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The seemingly obvious implication is that a candidate who wins without enthusiasm is doomed, that a candidate who inspires is a better electoral bet than one who has simply endured. Find a candidate who can trigger turnout among the most reliable Democratic voters, the argument goes, and the party will have a much better chance than trying to beckon back disaffected Democrats with a safe, familiar face who may not be magnetic but who will not repel. That’s what Sanders means when he talks of a political “revolution” that will sweep his ambitious economic program into law. That’s what Elizabeth Warren argues when she inveighs against cautious incrementalism. And didn’t the past two Democrats (as well as the current president) take the White House by challenging and defeating the safer, more familiar choices?
There is, however, another side to this argument—a category of underappreciated “defaults” who can win. And there’s a good chance Biden belongs in this second group.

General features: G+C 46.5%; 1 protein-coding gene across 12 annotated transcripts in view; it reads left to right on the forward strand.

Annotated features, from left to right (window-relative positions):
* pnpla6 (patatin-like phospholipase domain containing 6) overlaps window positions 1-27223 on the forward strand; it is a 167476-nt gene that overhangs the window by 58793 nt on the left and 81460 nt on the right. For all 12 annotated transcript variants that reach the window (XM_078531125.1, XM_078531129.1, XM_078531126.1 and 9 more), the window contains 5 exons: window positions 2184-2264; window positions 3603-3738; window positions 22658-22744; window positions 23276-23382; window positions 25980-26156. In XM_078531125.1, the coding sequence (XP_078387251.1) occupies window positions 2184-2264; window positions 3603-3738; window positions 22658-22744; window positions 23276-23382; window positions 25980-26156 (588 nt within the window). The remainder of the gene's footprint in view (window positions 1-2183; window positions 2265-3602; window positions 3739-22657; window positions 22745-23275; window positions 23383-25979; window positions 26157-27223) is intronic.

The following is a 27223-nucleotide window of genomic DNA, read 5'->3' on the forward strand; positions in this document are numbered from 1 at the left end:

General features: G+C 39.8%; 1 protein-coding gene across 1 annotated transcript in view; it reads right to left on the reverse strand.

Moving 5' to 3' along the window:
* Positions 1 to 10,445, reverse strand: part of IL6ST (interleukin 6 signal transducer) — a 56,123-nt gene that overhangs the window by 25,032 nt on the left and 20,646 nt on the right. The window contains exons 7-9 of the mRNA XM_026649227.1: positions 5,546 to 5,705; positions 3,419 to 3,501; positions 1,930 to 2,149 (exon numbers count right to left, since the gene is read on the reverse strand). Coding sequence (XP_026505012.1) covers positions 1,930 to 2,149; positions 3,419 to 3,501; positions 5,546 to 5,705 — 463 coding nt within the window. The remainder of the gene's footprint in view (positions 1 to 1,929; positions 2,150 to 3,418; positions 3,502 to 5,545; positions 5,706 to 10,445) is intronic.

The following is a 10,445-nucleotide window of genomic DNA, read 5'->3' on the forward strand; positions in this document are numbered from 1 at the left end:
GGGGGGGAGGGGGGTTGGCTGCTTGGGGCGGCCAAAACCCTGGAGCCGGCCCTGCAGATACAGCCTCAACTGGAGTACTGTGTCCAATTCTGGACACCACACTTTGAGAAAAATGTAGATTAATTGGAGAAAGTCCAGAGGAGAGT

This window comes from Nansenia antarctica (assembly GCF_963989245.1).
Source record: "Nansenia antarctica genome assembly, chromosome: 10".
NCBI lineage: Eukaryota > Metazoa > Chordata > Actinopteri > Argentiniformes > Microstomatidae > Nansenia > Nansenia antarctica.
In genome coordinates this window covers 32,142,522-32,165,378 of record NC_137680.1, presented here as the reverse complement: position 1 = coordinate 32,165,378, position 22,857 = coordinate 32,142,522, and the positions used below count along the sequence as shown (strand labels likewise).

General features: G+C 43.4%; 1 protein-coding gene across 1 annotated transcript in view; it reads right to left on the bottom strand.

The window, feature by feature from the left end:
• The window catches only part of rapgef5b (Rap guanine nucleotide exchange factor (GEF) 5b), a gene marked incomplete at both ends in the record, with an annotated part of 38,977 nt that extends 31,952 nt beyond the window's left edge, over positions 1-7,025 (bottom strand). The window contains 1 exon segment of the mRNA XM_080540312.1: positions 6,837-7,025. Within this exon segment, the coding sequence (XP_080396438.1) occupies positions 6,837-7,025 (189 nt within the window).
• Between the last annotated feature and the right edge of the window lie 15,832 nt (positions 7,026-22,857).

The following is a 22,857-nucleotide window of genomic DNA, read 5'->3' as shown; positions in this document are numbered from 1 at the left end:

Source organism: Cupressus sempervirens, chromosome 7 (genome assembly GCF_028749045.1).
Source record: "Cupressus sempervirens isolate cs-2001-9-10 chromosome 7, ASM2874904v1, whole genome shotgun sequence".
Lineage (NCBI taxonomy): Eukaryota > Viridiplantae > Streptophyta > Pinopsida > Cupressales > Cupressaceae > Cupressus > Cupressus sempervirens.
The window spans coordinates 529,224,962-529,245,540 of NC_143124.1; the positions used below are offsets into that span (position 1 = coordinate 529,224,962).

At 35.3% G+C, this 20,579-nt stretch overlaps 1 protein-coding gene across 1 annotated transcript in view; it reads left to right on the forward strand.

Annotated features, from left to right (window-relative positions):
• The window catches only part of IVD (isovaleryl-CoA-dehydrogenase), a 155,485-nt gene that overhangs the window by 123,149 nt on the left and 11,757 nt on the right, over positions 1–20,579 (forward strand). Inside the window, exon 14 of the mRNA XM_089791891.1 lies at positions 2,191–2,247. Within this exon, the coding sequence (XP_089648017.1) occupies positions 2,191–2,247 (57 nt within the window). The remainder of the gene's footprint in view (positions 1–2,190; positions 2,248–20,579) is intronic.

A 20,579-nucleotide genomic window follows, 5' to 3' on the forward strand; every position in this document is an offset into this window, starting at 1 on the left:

Harry Truman came into 1948 so unpopular that many Democrats looked hard for an alternative (one appealing possibility: Dwight Eisenhower, who had not yet declared himself a Republican). Sure, Truman was an incumbent president, but he wasn’t elected to the office and had to prove he could win a presidential campaign. Few believed him when he declared, in a post-midnight acceptance speech, that “Senator Barkley and I will win this election and make these Republicans like it—don’t you forget that!” But, as America and The Chicago Tribune learned, he did.